http://abcnews.go.com/wire/US/ap20030405_745.html


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NATIONAL EDUCATION ASSOCIATION REPORTS $47 MILLION IN POLITICAL
SPENDING
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WASHINGTON, D.C. – Documents filed with the Internal Revenue
Service show that the National Education Association (NEA) spent
as much as one-third of its $271 million income on politically
related activities.

The union maintains a national advocacy staff called UniServ at a
cost of $47 million per year, the largest such organization of
campaign workers in the nation. Local and state affiliates spend
an additional $43 million annually on the service as well.

However, the Landmark Legal Foundation, a Virginia-based public
interest group, says UniServ is funded by the NEA's tax-exempt
general fund instead of through its political action fund, which
is subject to taxes. Each year for the past 10 years, the NEA has
reported spending zero dollars for political purposes in IRS
documents, a ploy Landmark says avoids taxes on these
expenditures.

The union denies it is illegally avoiding taxes on its political
spending and activities. Landmark Legal Foundation has asked the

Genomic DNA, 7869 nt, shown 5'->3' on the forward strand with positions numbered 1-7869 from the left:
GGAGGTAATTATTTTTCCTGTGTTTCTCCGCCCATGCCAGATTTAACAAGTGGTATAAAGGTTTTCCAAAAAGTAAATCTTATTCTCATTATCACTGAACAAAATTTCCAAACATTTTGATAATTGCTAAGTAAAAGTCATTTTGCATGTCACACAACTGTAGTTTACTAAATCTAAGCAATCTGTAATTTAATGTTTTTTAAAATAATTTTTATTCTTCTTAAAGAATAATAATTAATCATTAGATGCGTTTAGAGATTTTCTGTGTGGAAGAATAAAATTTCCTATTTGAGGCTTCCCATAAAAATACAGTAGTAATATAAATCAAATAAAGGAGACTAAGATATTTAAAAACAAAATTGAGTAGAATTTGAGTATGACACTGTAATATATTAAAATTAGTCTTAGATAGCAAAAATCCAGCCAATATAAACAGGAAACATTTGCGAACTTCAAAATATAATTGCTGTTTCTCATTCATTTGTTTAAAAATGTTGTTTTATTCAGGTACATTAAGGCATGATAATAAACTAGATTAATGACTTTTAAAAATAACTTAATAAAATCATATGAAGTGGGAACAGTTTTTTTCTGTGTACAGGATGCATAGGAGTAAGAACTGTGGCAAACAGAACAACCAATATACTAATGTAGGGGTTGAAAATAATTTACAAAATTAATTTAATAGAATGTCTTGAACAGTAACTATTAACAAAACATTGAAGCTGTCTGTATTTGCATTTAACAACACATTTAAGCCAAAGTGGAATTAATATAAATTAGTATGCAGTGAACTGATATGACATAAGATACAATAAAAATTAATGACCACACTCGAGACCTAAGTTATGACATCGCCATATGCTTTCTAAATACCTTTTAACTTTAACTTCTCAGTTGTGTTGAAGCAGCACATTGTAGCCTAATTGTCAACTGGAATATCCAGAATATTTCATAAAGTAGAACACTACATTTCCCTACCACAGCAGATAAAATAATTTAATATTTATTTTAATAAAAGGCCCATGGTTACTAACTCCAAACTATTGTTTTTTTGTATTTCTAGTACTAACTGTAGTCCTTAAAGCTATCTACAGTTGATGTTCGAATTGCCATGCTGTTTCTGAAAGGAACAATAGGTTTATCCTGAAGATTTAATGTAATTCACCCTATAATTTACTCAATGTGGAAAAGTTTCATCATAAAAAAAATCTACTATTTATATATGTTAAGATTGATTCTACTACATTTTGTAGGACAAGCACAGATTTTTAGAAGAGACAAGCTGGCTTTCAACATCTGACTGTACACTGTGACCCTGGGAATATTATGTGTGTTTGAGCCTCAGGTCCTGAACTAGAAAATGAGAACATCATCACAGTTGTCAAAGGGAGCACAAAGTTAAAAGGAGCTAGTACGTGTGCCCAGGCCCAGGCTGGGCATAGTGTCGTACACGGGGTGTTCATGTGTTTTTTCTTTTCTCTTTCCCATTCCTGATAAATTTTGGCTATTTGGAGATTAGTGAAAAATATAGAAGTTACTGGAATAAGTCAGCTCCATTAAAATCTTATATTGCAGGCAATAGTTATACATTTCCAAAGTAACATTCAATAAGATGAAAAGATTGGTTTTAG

IRS to investigate and recoup the allegedly misreported spending.
________
SOURCES:
Washington Times, "NEA challenged on political outlays,"
April 7, 2003
http://www.washingtontimes.com/national/20030407-741829.htm

Mackinac Center for Public Policy, "Teachers Unions: Helping or
Hurting?"
http://www.mackinac.org/9399


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NYC MAYOR BLOOMBERG'S SCHOOL CURRICULUM REFORM MEETS STRONG
CRITICISM
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NEW YORK, N.Y. – Sweeping reform of the New York City curriculum
planned by new mayor Michael Bloomberg may be a "disaster in the
making," according to an article in the City Journal.

New York Mayor Bloomberg and School Chancellor Joel Klein plan to
introduce "discredited progressive methods for the teaching of
the three Rs such as 'whole language,' 'writing process,' and
'fuzzy math'" into the city's 1,000 public schools this fall,
says the article.

Many schoolteachers and principals who already use proven
teaching techniques in reading and mathematics are objecting to
the changes.